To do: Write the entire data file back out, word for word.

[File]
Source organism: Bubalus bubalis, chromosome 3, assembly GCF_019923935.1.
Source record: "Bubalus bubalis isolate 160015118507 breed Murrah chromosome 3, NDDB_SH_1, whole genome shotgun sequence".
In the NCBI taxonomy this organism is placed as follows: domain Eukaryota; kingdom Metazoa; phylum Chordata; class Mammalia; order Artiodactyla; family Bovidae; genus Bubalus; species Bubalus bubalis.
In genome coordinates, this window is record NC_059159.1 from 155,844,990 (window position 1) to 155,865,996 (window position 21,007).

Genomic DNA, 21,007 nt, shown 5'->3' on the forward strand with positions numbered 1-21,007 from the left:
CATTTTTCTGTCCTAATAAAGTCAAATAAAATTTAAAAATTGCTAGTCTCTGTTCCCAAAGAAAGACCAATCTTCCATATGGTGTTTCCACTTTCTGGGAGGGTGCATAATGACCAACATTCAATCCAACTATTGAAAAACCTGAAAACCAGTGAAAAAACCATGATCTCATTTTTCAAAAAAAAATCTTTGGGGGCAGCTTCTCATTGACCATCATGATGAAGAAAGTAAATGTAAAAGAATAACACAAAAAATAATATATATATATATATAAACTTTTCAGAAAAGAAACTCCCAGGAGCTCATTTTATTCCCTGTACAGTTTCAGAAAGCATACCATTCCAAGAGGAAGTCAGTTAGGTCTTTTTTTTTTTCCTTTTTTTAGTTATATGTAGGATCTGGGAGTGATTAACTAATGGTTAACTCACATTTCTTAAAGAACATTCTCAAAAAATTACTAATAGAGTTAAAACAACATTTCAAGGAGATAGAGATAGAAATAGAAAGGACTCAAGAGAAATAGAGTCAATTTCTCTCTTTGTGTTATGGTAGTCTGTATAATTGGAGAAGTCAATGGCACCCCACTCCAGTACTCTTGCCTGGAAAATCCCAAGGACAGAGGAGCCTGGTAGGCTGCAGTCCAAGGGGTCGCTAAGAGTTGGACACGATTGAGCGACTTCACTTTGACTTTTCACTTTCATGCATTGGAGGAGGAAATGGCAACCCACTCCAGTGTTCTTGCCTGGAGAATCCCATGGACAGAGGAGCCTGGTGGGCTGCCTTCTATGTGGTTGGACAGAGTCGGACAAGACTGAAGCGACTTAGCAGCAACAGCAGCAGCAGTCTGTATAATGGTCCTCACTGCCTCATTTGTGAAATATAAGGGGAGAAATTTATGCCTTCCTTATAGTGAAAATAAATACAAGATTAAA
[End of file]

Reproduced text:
Source organism: Bubalus bubalis, chromosome 3, assembly GCF_019923935.1.
Source record: "Bubalus bubalis isolate 160015118507 breed Murrah chromosome 3, NDDB_SH_1, whole genome shotgun sequence".
In the NCBI taxonomy this organism is placed as follows: domain Eukaryota; kingdom Metazoa; phylum Chordata; class Mammalia; order Artiodactyla; family Bovidae; genus Bubalus; species Bubalus bubalis.
In genome coordinates, this window is record NC_059159.1 from 155,844,990 (window position 1) to 155,865,996 (window position 21,007).

Genomic DNA, 21,007 nt, shown 5'->3' on the forward strand with positions numbered 1-21,007 from the left:
CATTTTTCTGTCCTAATAAAGTCAAATAAAATTTAAAAATTGCTAGTCTCTGTTCCCAAAGAAAGACCAATCTTCCATATGGTGTTTCCACTTTCTGGGAGGGTGCATAATGACCAACATTCAATCCAACTATTGAAAAACCTGAAAACCAGTGAAAAAACCATGATCTCATTTTTCAAAAAAAAATCTTTGGGGGCAGCTTCTCATTGACCATCATGATGAAGAAAGTAAATGTAAAAGAATAACACAAAAAATAATATATATATATATATAAACTTTTCAGAAAAGAAACTCCCAGGAGCTCATTTTATTCCCTGTACAGTTTCAGAAAGCATACCATTCCAAGAGGAAGTCAGTTAGGTCTTTTTTTTTTTCCTTTTTTTAGTTATATGTAGGATCTGGGAGTGATTAACTAATGGTTAACTCACATTTCTTAAAGAACATTCTCAAAAAATTACTAATAGAGTTAAAACAACATTTCAAGGAGATAGAGATAGAAATAGAAAGGACTCAAGAGAAATAGAGTCAATTTCTCTCTTTGTGTTATGGTAGTCTGTATAATTGGAGAAGTCAATGGCACCCCACTCCAGTACTCTTGCCTGGAAAATCCCAAGGACAGAGGAGCCTGGTAGGCTGCAGTCCAAGGGGTCGCTAAGAGTTGGACACGATTGAGCGACTTCACTTTGACTTTTCACTTTCATGCATTGGAGGAGGAAATGGCAACCCACTCCAGTGTTCTTGCCTGGAGAATCCCATGGACAGAGGAGCCTGGTGGGCTGCCTTCTATGTGGTTGGACAGAGTCGGACAAGACTGAAGCGACTTAGCAGCAACAGCAGCAGCAGTCTGTATAATGGTCCTCACTGCCTCATTTGTGAAATATAAGGGGAGAAATTTATGCCTTCCTTATAGTGAAAATAAATACAAGATTAAA